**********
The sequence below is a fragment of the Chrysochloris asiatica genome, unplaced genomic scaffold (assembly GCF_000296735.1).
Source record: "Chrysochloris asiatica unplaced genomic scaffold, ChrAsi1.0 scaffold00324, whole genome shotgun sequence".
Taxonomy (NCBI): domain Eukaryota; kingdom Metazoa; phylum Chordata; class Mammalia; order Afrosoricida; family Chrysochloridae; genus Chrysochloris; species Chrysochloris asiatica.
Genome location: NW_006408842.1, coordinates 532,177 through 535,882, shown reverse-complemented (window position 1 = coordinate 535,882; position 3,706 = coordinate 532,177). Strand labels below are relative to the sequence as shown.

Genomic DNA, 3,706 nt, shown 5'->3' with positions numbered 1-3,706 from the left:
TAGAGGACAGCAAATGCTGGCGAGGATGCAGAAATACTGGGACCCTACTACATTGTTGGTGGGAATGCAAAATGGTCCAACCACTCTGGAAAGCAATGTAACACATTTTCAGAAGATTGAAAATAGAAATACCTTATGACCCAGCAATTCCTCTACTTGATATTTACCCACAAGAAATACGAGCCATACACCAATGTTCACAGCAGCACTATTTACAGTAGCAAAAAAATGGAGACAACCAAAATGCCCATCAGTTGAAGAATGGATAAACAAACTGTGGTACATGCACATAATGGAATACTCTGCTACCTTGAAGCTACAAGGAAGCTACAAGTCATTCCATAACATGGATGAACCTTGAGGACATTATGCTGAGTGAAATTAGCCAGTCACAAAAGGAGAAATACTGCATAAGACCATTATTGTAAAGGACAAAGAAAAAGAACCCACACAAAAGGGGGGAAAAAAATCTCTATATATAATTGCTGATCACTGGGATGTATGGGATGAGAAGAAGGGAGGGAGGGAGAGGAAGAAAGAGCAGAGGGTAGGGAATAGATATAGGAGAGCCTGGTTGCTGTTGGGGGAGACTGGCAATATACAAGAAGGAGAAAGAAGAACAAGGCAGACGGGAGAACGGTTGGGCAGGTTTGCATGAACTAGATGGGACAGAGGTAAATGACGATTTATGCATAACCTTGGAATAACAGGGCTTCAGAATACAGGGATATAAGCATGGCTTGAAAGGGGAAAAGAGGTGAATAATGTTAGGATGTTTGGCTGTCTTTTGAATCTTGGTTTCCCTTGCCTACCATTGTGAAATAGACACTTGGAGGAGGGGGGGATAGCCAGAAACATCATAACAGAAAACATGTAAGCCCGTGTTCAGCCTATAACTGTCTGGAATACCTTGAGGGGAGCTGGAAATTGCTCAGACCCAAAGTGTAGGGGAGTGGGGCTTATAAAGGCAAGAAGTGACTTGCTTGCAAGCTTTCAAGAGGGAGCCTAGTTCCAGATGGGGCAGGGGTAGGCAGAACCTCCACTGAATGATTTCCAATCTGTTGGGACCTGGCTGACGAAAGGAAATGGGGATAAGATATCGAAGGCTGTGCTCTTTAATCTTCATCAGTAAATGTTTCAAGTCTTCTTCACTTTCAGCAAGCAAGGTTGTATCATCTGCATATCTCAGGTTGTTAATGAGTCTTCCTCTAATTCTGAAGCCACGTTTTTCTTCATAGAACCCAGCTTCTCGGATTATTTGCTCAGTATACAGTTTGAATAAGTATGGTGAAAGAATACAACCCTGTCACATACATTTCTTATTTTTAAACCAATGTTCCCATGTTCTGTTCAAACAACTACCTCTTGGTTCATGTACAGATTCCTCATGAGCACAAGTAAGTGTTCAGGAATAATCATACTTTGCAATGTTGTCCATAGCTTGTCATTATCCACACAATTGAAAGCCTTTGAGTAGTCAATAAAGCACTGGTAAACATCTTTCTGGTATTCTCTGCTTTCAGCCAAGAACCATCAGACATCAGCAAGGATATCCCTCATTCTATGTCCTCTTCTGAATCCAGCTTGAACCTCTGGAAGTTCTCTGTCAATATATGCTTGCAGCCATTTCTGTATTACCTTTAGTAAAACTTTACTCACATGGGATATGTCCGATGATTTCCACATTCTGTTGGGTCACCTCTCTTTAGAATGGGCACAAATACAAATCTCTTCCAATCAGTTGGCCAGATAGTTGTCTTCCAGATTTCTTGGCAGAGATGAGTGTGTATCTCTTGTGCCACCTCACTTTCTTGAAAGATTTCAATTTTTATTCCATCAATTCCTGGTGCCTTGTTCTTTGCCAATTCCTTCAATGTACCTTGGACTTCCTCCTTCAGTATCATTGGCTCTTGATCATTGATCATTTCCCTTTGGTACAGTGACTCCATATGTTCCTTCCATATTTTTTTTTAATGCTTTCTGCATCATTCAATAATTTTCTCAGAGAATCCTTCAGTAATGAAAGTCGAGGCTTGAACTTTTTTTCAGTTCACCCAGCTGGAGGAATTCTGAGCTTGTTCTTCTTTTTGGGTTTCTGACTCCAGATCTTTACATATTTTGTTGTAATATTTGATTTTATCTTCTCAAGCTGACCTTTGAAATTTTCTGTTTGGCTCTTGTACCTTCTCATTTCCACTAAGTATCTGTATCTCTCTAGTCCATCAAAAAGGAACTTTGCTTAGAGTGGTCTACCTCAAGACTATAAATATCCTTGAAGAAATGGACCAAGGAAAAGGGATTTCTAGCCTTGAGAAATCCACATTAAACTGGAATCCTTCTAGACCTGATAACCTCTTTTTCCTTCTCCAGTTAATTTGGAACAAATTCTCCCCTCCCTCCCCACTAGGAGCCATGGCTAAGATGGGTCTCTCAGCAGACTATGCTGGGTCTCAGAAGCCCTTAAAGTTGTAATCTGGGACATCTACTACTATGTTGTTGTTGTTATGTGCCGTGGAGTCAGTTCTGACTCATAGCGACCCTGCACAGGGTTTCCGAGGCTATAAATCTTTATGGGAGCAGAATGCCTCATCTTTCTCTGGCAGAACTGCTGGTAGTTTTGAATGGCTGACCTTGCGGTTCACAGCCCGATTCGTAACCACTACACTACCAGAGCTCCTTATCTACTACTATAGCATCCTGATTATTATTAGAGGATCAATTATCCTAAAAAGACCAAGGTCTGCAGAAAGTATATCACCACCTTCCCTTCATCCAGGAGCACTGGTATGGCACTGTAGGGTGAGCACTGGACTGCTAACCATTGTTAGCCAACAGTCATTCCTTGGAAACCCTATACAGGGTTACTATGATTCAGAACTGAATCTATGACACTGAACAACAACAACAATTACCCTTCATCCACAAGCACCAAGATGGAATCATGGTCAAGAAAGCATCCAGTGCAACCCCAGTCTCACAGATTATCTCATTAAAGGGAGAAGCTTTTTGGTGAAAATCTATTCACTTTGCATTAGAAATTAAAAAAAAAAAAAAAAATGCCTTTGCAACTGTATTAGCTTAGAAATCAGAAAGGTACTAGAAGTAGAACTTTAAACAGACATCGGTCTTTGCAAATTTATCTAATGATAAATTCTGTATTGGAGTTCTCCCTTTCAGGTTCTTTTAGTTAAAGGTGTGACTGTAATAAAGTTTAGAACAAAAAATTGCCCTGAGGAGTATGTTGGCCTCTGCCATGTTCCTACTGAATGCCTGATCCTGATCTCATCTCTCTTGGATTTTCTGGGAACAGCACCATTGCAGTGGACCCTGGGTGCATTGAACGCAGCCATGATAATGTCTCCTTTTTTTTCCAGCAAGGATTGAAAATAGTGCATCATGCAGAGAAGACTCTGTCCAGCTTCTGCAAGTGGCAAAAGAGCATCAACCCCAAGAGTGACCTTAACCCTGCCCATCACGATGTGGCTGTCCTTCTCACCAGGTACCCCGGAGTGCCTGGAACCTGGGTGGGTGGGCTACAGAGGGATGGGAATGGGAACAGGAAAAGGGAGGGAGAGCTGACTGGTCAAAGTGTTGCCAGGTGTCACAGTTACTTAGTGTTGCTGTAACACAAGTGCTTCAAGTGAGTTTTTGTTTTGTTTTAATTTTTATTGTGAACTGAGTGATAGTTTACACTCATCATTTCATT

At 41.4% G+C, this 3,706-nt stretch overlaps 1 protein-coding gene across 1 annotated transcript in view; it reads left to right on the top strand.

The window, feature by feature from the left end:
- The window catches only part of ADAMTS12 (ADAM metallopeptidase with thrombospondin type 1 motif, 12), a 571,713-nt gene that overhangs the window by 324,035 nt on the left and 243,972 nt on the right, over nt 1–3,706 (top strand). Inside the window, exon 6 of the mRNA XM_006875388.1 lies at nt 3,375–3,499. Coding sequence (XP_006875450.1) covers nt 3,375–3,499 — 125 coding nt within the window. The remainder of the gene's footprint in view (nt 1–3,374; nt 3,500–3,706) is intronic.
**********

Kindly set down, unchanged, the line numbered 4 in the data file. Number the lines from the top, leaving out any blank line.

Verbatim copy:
Genome location: NW_006408842.1, coordinates 532,177 through 535,882, shown reverse-complemented (window position 1 = coordinate 535,882; position 3,706 = coordinate 532,177). Strand labels below are relative to the sequence as shown.